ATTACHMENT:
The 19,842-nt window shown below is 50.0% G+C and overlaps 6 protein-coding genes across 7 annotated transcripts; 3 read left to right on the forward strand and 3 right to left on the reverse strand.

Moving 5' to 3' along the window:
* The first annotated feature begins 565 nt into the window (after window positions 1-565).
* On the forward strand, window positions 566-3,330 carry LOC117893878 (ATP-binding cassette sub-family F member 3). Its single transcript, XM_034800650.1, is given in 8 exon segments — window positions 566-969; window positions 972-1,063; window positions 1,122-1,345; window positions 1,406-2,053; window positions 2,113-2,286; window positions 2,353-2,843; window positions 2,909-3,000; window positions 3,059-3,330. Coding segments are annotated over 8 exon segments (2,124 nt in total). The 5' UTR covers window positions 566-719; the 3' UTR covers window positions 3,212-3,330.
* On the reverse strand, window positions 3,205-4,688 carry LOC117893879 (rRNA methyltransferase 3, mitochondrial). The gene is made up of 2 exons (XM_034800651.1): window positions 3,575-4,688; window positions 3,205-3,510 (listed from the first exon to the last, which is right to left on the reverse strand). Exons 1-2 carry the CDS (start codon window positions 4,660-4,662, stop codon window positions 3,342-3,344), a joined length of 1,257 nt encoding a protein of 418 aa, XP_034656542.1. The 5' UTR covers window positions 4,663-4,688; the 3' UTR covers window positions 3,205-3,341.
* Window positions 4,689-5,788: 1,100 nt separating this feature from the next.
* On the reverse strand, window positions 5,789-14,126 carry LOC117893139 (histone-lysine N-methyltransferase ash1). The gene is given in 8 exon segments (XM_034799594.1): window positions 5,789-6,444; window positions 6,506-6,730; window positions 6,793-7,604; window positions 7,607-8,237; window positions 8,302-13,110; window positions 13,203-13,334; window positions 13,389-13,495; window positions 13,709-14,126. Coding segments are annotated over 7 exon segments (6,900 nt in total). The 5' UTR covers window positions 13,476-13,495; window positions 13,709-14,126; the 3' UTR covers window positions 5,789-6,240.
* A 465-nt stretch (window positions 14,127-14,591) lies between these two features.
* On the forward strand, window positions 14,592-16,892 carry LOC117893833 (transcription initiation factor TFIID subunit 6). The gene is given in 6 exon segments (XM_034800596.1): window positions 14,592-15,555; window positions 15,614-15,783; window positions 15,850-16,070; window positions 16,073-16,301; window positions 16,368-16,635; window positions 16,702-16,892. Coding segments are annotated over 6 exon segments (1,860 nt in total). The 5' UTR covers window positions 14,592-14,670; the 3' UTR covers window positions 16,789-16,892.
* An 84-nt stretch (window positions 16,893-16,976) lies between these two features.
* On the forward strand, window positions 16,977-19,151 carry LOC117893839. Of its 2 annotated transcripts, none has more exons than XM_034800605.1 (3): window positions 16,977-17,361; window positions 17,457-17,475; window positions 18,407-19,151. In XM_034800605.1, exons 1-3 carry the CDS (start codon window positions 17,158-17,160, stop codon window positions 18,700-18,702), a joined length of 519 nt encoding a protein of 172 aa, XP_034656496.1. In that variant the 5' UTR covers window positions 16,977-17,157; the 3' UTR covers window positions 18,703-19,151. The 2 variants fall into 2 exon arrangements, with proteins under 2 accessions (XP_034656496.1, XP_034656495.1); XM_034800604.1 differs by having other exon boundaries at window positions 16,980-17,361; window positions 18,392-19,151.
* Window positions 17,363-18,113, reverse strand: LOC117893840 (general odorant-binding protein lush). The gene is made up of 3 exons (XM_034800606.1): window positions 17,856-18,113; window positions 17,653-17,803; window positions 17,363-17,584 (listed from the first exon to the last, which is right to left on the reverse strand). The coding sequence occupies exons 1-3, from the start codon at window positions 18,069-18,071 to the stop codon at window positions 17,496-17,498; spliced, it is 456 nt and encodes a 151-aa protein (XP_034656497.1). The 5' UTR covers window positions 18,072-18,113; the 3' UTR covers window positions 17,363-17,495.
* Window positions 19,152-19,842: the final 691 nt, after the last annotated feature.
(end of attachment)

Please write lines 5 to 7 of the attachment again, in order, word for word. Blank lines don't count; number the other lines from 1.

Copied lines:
* On the reverse strand, window positions 3,205-4,688 carry LOC117893879 (rRNA methyltransferase 3, mitochondrial). The gene is made up of 2 exons (XM_034800651.1): window positions 3,575-4,688; window positions 3,205-3,510 (listed from the first exon to the last, which is right to left on the reverse strand). Exons 1-2 carry the CDS (start codon window positions 4,660-4,662, stop codon window positions 3,342-3,344), a joined length of 1,257 nt encoding a protein of 418 aa, XP_034656542.1. The 5' UTR covers window positions 4,663-4,688; the 3' UTR covers window positions 3,205-3,341.
* Window positions 4,689-5,788: 1,100 nt separating this feature from the next.
* On the reverse strand, window positions 5,789-14,126 carry LOC117893139 (histone-lysine N-methyltransferase ash1). The gene is given in 8 exon segments (XM_034799594.1): window positions 5,789-6,444; window positions 6,506-6,730; window positions 6,793-7,604; window positions 7,607-8,237; window positions 8,302-13,110; window positions 13,203-13,334; window positions 13,389-13,495; window positions 13,709-14,126. Coding segments are annotated over 7 exon segments (6,900 nt in total). The 5' UTR covers window positions 13,476-13,495; window positions 13,709-14,126; the 3' UTR covers window positions 5,789-6,240.